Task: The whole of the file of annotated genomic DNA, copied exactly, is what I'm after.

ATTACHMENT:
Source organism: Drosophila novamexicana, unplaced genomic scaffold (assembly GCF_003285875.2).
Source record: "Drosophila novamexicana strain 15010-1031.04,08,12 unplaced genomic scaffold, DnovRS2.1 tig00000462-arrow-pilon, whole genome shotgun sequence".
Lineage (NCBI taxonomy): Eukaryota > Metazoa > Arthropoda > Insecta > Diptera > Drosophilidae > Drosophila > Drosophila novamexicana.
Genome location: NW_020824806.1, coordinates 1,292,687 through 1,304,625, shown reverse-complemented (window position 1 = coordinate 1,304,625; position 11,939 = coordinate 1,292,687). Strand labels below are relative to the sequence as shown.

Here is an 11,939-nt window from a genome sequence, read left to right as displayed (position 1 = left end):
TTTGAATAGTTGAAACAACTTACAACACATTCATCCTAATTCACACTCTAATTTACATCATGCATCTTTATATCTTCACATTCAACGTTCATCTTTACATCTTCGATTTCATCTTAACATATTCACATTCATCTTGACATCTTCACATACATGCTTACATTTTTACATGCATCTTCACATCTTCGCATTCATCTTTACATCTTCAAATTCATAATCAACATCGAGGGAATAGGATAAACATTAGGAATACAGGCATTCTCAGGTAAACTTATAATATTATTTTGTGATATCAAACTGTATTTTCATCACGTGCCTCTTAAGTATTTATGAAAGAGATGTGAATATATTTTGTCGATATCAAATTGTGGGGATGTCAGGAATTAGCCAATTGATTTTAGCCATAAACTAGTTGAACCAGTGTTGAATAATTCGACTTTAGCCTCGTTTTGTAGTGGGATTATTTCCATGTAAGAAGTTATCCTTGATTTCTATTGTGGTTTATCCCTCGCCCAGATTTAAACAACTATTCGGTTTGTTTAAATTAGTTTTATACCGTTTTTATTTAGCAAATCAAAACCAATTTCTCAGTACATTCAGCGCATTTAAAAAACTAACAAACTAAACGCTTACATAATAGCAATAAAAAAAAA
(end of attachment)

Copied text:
Source organism: Drosophila novamexicana, unplaced genomic scaffold (assembly GCF_003285875.2).
Source record: "Drosophila novamexicana strain 15010-1031.04,08,12 unplaced genomic scaffold, DnovRS2.1 tig00000462-arrow-pilon, whole genome shotgun sequence".
Lineage (NCBI taxonomy): Eukaryota > Metazoa > Arthropoda > Insecta > Diptera > Drosophilidae > Drosophila > Drosophila novamexicana.
Genome location: NW_020824806.1, coordinates 1,292,687 through 1,304,625, shown reverse-complemented (window position 1 = coordinate 1,304,625; position 11,939 = coordinate 1,292,687). Strand labels below are relative to the sequence as shown.

Here is an 11,939-nt window from a genome sequence, read left to right as displayed (position 1 = left end):
TTTGAATAGTTGAAACAACTTACAACACATTCATCCTAATTCACACTCTAATTTACATCATGCATCTTTATATCTTCACATTCAACGTTCATCTTTACATCTTCGATTTCATCTTAACATATTCACATTCATCTTGACATCTTCACATACATGCTTACATTTTTACATGCATCTTCACATCTTCGCATTCATCTTTACATCTTCAAATTCATAATCAACATCGAGGGAATAGGATAAACATTAGGAATACAGGCATTCTCAGGTAAACTTATAATATTATTTTGTGATATCAAACTGTATTTTCATCACGTGCCTCTTAAGTATTTATGAAAGAGATGTGAATATATTTTGTCGATATCAAATTGTGGGGATGTCAGGAATTAGCCAATTGATTTTAGCCATAAACTAGTTGAACCAGTGTTGAATAATTCGACTTTAGCCTCGTTTTGTAGTGGGATTATTTCCATGTAAGAAGTTATCCTTGATTTCTATTGTGGTTTATCCCTCGCCCAGATTTAAACAACTATTCGGTTTGTTTAAATTAGTTTTATACCGTTTTTATTTAGCAAATCAAAACCAATTTCTCAGTACATTCAGCGCATTTAAAAAACTAACAAACTAAACGCTTACATAATAGCAATAAAAAAAAA